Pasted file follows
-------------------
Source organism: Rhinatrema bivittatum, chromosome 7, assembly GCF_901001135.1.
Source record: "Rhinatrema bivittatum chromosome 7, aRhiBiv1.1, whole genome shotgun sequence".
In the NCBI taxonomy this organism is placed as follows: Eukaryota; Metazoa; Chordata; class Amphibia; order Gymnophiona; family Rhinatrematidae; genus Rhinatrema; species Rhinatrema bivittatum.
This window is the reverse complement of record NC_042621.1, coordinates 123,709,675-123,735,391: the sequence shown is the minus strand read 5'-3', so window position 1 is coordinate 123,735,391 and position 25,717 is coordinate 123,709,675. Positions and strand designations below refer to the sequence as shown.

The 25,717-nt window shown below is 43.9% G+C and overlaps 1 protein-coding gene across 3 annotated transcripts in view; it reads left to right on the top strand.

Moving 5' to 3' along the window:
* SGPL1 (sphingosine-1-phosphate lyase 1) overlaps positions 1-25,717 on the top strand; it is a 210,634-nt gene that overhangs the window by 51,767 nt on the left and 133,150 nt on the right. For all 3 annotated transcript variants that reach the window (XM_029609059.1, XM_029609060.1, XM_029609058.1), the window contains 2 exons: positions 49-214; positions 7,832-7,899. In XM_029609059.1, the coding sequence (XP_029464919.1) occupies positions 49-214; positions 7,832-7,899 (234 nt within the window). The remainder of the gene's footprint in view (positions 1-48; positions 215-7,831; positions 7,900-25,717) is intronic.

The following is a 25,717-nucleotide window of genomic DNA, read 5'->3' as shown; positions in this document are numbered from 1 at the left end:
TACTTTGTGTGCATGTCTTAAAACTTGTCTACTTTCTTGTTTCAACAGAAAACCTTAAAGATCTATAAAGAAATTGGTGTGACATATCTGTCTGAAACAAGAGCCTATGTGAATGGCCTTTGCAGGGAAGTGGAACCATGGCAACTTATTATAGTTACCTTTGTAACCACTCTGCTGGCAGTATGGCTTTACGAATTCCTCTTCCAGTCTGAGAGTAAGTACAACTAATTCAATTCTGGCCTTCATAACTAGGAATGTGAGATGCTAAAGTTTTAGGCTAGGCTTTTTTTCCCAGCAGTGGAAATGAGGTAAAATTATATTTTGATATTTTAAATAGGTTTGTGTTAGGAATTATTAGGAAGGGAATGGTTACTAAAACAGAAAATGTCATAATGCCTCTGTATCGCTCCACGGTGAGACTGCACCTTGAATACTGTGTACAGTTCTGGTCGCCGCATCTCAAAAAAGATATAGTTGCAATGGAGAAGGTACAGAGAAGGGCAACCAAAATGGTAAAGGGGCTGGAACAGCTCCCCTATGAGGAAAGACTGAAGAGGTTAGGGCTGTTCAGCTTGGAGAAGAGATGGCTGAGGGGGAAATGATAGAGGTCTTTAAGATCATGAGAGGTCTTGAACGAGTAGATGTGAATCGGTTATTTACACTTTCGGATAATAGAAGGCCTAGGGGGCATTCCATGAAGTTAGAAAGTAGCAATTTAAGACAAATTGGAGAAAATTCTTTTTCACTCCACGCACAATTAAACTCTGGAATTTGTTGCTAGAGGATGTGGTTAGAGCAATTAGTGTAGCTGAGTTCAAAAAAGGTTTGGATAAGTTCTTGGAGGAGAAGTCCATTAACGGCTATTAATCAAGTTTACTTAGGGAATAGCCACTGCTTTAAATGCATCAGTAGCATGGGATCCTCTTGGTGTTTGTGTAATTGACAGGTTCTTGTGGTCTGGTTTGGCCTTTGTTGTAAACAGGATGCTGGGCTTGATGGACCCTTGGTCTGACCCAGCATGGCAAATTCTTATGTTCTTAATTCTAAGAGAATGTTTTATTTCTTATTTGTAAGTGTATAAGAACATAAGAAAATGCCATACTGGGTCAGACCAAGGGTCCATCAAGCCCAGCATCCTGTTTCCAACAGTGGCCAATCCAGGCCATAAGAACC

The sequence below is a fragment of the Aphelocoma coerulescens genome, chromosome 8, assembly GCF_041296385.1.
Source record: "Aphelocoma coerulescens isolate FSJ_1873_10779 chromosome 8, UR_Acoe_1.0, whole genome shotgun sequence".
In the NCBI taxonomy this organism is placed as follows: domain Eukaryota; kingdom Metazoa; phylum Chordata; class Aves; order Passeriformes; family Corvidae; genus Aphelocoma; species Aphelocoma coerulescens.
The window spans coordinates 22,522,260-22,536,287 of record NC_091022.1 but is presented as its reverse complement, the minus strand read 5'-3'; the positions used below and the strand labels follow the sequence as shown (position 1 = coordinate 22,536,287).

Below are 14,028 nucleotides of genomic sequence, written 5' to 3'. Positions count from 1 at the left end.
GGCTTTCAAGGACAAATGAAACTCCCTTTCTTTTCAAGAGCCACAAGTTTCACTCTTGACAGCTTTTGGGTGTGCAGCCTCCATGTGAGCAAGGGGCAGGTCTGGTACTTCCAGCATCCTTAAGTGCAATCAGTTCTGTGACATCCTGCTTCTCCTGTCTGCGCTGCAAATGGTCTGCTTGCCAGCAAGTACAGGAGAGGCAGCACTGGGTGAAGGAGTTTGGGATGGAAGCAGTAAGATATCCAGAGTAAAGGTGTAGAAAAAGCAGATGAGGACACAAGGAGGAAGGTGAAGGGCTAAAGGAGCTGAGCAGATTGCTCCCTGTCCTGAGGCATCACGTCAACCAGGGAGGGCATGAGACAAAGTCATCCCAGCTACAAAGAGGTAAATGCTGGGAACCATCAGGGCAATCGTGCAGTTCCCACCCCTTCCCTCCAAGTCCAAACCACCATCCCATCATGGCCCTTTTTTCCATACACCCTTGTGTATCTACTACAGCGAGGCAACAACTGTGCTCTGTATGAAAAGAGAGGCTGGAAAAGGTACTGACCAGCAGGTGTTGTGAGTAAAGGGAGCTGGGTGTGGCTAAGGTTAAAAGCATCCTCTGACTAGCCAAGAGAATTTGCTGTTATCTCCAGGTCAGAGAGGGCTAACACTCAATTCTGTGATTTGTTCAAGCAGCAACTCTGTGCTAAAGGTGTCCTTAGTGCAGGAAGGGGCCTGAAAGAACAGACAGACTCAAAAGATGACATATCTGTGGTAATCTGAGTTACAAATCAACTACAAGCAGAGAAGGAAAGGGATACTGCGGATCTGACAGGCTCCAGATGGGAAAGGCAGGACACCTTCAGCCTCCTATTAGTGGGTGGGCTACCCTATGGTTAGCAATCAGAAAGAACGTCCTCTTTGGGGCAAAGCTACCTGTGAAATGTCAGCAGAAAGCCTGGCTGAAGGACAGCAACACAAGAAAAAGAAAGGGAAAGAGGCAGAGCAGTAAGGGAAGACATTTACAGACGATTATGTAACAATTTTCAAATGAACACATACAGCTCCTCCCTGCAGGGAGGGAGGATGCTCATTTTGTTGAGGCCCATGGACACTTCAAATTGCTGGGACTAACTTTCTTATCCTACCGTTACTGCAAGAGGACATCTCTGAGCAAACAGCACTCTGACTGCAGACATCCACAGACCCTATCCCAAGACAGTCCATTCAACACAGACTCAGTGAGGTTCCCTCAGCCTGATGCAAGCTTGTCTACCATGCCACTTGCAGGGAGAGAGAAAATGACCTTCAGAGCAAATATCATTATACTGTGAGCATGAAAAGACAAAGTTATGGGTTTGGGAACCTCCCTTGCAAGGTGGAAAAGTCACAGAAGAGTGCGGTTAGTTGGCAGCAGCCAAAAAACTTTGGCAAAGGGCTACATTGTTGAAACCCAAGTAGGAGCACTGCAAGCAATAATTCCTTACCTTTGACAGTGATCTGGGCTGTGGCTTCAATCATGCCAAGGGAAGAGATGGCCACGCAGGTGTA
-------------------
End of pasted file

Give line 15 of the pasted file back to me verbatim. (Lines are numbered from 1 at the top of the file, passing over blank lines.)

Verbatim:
GGCTTTCAAGGACAAATGAAACTCCCTTTCTTTTCAAGAGCCACAAGTTTCACTCTTGACAGCTTTTGGGTGTGCAGCCTCCATGTGAGCAAGGGGCAGGTCTGGTACTTCCAGCATCCTTAAGTGCAATCAGTTCTGTGACATCCTGCTTCTCCTGTCTGCGCTGCAAATGGTCTGCTTGCCAGCAAGTACAGGAGAGGCAGCACTGGGTGAAGGAGTTTGGGATGGAAGCAGTAAGATATCCAGAGTAAAGGTGTAGAAAAAGCAGATGAGGACACAAGGAGGAAGGTGAAGGGCTAAAGGAGCTGAGCAGATTGCTCCCTGTCCTGAGGCATCACGTCAACCAGGGAGGGCATGAGACAAAGTCATCCCAGCTACAAAGAGGTAAATGCTGGGAACCATCAGGGCAATCGTGCAGTTCCCACCCCTTCCCTCCAAGTCCAAACCACCATCCCATCATGGCCCTTTTTTCCATACACCCTTGTGTATCTACTACAGCGAGGCAACAACTGTGCTCTGTATGAAAAGAGAGGCTGGAAAAGGTACTGACCAGCAGGTGTTGTGAGTAAAGGGAGCTGGGTGTGGCTAAGGTTAAAAGCATCCTCTGACTAGCCAAGAGAATTTGCTGTTATCTCCAGGTCAGAGAGGGCTAACACTCAATTCTGTGATTTGTTCAAGCAGCAACTCTGTGCTAAAGGTGTCCTTAGTGCAGGAAGGGGCCTGAAAGAACAGACAGACTCAAAAGATGACATATCTGTGGTAATCTGAGTTACAAATCAACTACAAGCAGAGAAGGAAAGGGATACTGCGGATCTGACAGGCTCCAGATGGGAAAGGCAGGACACCTTCAGCCTCCTATTAGTGGGTGGGCTACCCTATGGTTAGCAATCAGAAAGAACGTCCTCTTTGGGGCAAAGCTACCTGTGAAATGTCAGCAGAAAGCCTGGCTGAAGGACAGCAACACAAGAAAAAGAAAGGGAAAGAGGCAGAGCAGTAAGGGAAGACATTTACAGACGATTATGTAACAATTTTCAAATGAACACATACAGCTCCTCCCTGCAGGGAGGGAGGATGCTCATTTTGTTGAGGCCCATGGACACTTCAAATTGCTGGGACTAACTTTCTTATCCTACCGTTACTGCAAGAGGACATCTCTGAGCAAACAGCACTCTGACTGCAGACATCCACAGACCCTATCCCAAGACAGTCCATTCAACACAGACTCAGTGAGGTTCCCTCAGCCTGATGCAAGCTTGTCTACCATGCCACTTGCAGGGAGAGAGAAAATGACCTTCAGAGCAAATATCATTATACTGTGAGCATGAAAAGACAAAGTTATGGGTTTGGGAACCTCCCTTGCAAGGTGGAAAAGTCACAGAAGAGTGCGGTTAGTTGGCAGCAGCCAAAAAACTTTGGCAAAGGGCTACATTGTTGAAACCCAAGTAGGAGCACTGCAAGCAATAATTCCTTACCTTTGACAGTGATCTGGGCTGTGGCTTCAATCATGCCAAGGGAAGAGATGGCCACGCAGGTGTA